Troy Davis: Less than innocent, but an injustice occurred in executing him
A friend at work suggested I read Charles Lane's column in the Washington Post on the topic of Troy Davis' guilt in the murder of Officer McPhail. I read the column, which helpfully linked to Judge Moore's 174 page decision denying Davis' petition to seek to avoid the death penalty assessed against him.
After reading Lane's column, and more importantly Judge Moore's decision, I concluded there is reason for people to have concluded that Troy Davis was guilty of murdering the off-duty police officer McPhail. However, I also concluded that Troy Davis' original trial was problematic in how evidence of another crime on the same night was used against Davis, and that Judge Moore's weakest argument was his belittling of the various witnesses' affidavit and live testimony that another person, Coles, was the shooter.
In my opinion, Judge Moore should have given Davis' lawyers time to rectify their failure to subpoena Coles. This hearing was not a low impact, soft tissue car accident case where a person who loses just loses some money. This was a case involving a man's life. So what that the lawyers for Davis failed to initially call Coles as a witness. Pushing the case back a week to let the lawyers subpoena Coles would not have prejudiced the prosecution, who also could have subpoenaed Coles in light of the expected testimony from other witnesses that Coles' "confessed" to the murder.
Judge Moore, at page 154, footnote 87, stated that if Coles testified, he'd have either admitted the truth of the hearsay statements offered by the other witnesses or disputed them. Judge Moore forgot about a third possibility: that Coles, if called to the witness stand, could have invoked the 5th Amendment and refused to testify (Under Georgia law, there is no statute of limitations for murder). If he did, Coles would have been deemed "unavailable" and Judge Moore would have had reason to give more weight, in this fairly unusual style of hearing, to all third party witness statements of Cole's "declaration against interest." For a "declaration against interest" is an exception to the hearsay rule, and could have allowed Judge Moore to take the statements more seriously than he did.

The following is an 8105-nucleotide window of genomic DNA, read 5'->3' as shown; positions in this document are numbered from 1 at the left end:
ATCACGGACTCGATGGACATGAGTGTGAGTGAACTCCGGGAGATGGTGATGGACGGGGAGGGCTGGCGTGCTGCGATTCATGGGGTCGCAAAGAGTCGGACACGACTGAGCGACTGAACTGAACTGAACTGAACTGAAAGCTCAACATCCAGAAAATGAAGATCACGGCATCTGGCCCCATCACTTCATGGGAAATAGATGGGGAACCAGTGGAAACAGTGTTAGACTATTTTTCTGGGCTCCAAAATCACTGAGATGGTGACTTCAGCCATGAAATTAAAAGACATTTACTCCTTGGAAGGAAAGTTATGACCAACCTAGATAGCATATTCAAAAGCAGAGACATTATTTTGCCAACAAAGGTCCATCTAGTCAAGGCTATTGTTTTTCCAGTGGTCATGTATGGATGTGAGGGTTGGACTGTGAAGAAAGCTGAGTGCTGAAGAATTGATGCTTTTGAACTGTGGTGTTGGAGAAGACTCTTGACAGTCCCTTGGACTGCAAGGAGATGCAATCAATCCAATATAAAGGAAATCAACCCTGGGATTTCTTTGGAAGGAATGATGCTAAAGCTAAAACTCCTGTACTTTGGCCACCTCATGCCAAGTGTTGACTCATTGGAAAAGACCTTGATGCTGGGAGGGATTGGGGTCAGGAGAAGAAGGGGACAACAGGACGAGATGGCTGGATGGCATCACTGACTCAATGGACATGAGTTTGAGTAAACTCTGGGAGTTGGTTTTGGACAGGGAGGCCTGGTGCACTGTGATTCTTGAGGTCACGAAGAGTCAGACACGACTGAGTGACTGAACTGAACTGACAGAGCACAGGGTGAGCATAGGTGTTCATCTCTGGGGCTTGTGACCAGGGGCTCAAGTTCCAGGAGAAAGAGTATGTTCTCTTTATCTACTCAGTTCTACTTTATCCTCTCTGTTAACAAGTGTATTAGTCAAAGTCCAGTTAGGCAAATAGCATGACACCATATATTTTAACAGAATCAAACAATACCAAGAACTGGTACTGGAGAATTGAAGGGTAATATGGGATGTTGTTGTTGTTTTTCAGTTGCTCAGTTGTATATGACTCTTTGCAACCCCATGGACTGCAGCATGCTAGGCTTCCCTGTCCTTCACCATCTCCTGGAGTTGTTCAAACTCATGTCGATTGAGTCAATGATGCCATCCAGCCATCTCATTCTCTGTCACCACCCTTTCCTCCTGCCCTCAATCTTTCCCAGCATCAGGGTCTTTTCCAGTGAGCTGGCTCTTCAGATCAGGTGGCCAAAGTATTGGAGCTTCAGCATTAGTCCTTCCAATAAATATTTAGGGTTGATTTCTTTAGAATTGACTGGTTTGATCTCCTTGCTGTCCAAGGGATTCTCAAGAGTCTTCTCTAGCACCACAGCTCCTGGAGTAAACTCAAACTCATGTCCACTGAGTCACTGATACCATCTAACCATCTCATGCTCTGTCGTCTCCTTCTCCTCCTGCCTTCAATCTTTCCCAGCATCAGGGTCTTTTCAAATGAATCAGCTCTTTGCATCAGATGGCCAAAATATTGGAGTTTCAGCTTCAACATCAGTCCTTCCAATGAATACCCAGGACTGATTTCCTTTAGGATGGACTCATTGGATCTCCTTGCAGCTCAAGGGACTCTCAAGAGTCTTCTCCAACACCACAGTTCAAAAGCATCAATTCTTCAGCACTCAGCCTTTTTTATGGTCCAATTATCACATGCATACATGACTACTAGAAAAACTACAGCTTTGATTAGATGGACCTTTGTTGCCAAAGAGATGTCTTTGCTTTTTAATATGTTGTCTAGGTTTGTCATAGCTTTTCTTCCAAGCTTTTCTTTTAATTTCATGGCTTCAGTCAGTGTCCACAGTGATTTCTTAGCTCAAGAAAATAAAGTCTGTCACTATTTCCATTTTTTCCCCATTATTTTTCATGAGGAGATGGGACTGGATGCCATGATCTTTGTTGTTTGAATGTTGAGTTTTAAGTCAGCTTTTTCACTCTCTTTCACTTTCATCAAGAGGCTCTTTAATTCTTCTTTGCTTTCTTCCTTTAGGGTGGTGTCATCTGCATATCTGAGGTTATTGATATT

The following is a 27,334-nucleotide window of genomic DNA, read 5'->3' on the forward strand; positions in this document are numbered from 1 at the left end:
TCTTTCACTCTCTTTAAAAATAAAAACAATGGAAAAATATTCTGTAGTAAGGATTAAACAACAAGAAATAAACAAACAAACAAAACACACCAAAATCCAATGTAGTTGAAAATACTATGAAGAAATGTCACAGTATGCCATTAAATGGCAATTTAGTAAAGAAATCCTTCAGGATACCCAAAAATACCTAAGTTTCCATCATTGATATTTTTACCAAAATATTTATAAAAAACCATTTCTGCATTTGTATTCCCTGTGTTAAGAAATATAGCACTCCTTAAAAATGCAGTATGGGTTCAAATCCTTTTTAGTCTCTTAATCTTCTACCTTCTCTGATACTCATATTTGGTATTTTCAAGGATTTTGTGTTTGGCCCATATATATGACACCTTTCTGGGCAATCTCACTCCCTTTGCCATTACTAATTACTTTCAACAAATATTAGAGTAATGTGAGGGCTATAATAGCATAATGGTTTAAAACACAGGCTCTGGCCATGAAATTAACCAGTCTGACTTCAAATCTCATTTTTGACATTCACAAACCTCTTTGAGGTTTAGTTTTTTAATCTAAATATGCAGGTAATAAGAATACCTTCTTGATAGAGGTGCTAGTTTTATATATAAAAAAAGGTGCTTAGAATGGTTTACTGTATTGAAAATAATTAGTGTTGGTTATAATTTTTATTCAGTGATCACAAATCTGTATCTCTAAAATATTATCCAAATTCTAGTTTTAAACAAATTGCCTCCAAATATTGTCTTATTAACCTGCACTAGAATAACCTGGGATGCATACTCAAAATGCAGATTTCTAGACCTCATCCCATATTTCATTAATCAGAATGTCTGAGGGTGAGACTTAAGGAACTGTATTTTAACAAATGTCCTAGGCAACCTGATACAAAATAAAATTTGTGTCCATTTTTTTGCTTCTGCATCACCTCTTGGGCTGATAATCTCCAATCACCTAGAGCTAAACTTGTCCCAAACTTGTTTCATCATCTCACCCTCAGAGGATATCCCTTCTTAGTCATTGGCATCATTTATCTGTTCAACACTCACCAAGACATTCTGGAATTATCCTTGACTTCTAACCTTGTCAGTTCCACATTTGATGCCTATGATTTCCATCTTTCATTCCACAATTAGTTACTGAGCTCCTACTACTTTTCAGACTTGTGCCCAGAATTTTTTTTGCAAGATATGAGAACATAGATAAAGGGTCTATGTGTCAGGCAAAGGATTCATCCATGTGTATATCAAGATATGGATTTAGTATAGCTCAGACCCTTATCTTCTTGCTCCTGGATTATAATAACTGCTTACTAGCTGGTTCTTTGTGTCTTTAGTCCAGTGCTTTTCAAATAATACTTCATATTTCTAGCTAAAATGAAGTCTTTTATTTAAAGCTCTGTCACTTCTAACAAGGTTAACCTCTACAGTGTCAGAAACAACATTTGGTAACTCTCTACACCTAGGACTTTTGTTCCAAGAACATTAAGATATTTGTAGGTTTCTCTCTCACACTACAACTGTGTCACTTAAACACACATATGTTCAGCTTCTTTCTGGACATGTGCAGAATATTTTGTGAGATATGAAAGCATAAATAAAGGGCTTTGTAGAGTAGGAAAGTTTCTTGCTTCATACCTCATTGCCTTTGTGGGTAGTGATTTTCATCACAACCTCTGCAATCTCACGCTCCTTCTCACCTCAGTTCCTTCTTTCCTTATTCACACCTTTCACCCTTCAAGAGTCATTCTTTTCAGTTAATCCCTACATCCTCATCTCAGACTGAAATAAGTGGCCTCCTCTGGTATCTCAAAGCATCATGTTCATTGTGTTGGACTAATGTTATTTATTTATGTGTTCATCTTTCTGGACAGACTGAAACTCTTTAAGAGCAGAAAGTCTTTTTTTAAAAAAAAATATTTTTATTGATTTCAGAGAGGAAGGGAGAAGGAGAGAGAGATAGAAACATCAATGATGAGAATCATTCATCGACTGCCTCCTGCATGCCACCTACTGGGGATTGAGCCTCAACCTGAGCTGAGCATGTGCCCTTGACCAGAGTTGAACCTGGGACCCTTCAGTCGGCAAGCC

Reading this article from The Daily Report, a law oriented magazine from Georgia, which article reports on what was occurring in the hearing before Judge Moore before his ultimate ruling, Judge Moore was quite transparent that he was not interested in revisiting his ruling on the hearsay issue. That is what I found troubling.
Still, we need to keep in mind that Judge Moore's job was to determine if there was sufficient evidence to "clearly establish( ) petitioner's innocence..." In other words, it was not enough for Davis and his lawyers to prove there was doubt about his guilt. Davis and his lawyers needed to prove Davis was clearly innocent. That, folks, is one tough burden.
Judge Moore's 174 page decision is curious to me because I might well have started with the Coles-as-shooter evidence if I was not results oriented. For if one believes Coles is the shooter, that would surely be clear evidence of innocence. Yet, Judge Moore placed that discussion near end of his opinion, and was clearly looking for ways to minimize that evidence in a way that could lead a reasonable observer to analogize the situation to the constable who says "Nothing to see here..."--when there is something to see.
Judge Moore also wrote extensively about witnesses identifying Coles as wearing a yellow shirt--a tank top--and Davis wearing a white shirt--a t-shirt. But the witness testimony he cites finds them distinguishing on the basis of the shirts' colors, not whether one was a t-shirt and one was a tank top. Yet, Judge Moore never asked in his opinion, "Is it possible for people to mix yellow and white t-shirts at 11:30 at night?" Judge Moore never asked in his opinion "Why did the prosecution try to pin the earlier in the evening Cooper shooting on Davis? Was it because the prosecution knew it was prosecuting a young man, Davis, with no previous felony assault or shooting charges? Isn't there something to the fact that the fellow who shot Cooper was wearing a white 'Batman' shirt--and none of the witnesses who saw Davis at the scene of McPhail's murder said he had a white 'Batman' t-shirt?"